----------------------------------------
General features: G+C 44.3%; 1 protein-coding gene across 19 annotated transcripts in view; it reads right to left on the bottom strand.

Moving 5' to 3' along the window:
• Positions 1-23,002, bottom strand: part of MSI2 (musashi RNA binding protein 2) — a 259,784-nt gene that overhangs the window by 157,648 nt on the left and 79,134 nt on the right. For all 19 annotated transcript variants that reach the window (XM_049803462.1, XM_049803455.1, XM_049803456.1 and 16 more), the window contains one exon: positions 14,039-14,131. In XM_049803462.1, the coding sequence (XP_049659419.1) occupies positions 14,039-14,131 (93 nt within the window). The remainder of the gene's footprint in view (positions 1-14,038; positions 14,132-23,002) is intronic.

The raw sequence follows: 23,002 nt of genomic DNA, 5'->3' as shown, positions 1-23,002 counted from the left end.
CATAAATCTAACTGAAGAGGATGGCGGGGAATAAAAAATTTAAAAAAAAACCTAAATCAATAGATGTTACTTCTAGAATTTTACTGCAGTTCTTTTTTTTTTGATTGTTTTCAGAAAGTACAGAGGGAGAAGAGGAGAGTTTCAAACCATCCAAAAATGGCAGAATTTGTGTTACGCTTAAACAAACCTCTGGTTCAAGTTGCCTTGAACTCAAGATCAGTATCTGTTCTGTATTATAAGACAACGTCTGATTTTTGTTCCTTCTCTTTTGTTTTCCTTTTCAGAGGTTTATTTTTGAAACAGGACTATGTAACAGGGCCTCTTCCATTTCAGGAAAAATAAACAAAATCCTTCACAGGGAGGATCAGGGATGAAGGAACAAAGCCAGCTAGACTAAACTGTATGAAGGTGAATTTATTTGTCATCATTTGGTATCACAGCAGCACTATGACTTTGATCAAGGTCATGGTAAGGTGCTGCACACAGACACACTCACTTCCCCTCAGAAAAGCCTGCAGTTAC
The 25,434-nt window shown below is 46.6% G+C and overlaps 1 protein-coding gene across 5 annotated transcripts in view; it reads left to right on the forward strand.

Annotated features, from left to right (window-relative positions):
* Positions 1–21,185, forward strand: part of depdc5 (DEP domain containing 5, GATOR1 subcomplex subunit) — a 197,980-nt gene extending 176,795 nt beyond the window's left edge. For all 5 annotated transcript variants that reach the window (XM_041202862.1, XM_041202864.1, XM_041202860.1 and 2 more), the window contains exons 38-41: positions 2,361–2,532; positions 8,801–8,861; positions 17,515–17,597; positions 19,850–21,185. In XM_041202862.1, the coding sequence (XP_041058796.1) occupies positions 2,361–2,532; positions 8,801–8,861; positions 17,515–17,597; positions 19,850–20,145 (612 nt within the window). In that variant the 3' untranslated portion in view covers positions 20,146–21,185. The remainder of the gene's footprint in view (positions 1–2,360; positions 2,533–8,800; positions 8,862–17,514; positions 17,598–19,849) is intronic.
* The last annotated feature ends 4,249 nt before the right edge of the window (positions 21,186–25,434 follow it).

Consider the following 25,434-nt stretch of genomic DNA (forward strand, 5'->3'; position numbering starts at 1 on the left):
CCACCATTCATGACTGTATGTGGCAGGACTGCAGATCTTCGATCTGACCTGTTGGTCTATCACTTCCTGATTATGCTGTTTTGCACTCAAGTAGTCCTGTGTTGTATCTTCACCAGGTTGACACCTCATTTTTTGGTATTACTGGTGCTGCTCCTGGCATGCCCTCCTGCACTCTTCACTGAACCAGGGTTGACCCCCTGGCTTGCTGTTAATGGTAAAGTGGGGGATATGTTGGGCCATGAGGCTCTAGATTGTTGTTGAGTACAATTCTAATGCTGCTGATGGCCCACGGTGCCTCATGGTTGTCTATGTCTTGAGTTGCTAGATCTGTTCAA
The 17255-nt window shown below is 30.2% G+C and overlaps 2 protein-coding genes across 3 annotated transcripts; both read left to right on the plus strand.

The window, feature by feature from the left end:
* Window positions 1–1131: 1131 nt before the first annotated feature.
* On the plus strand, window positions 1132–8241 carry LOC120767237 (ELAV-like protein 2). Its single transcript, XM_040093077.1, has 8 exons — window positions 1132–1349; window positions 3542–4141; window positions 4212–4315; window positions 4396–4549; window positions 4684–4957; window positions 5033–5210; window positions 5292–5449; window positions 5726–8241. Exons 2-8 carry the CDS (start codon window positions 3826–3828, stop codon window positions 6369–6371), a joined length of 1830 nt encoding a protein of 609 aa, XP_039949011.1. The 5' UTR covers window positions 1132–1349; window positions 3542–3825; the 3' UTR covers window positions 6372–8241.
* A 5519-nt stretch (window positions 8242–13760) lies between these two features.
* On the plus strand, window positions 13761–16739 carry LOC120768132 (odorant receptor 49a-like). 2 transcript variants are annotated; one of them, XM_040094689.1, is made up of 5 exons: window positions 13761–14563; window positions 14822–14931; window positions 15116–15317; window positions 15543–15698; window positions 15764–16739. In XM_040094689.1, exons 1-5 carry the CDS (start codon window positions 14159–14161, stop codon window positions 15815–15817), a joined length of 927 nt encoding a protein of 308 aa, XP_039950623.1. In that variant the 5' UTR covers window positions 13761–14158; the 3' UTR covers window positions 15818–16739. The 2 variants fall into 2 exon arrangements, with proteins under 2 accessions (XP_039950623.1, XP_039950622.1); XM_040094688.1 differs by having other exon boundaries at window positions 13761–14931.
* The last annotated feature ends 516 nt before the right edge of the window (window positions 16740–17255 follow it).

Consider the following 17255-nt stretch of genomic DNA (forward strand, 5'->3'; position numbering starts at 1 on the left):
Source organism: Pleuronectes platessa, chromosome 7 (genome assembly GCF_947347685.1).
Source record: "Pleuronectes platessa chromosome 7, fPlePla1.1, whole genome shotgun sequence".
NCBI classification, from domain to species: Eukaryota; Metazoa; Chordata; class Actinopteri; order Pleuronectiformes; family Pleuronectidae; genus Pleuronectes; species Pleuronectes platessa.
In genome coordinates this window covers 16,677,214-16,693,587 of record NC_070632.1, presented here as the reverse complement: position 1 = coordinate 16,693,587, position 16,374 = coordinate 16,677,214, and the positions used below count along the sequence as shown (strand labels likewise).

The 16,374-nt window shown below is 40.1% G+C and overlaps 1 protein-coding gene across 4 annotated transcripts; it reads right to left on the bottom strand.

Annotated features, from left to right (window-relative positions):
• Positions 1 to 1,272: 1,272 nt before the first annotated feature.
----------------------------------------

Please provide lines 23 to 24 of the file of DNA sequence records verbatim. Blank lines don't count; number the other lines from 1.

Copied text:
In genome coordinates this window covers 16,677,214-16,693,587 of record NC_070632.1, presented here as the reverse complement: position 1 = coordinate 16,693,587, position 16,374 = coordinate 16,677,214, and the positions used below count along the sequence as shown (strand labels likewise).

The 16,374-nt window shown below is 40.1% G+C and overlaps 1 protein-coding gene across 4 annotated transcripts; it reads right to left on the bottom strand.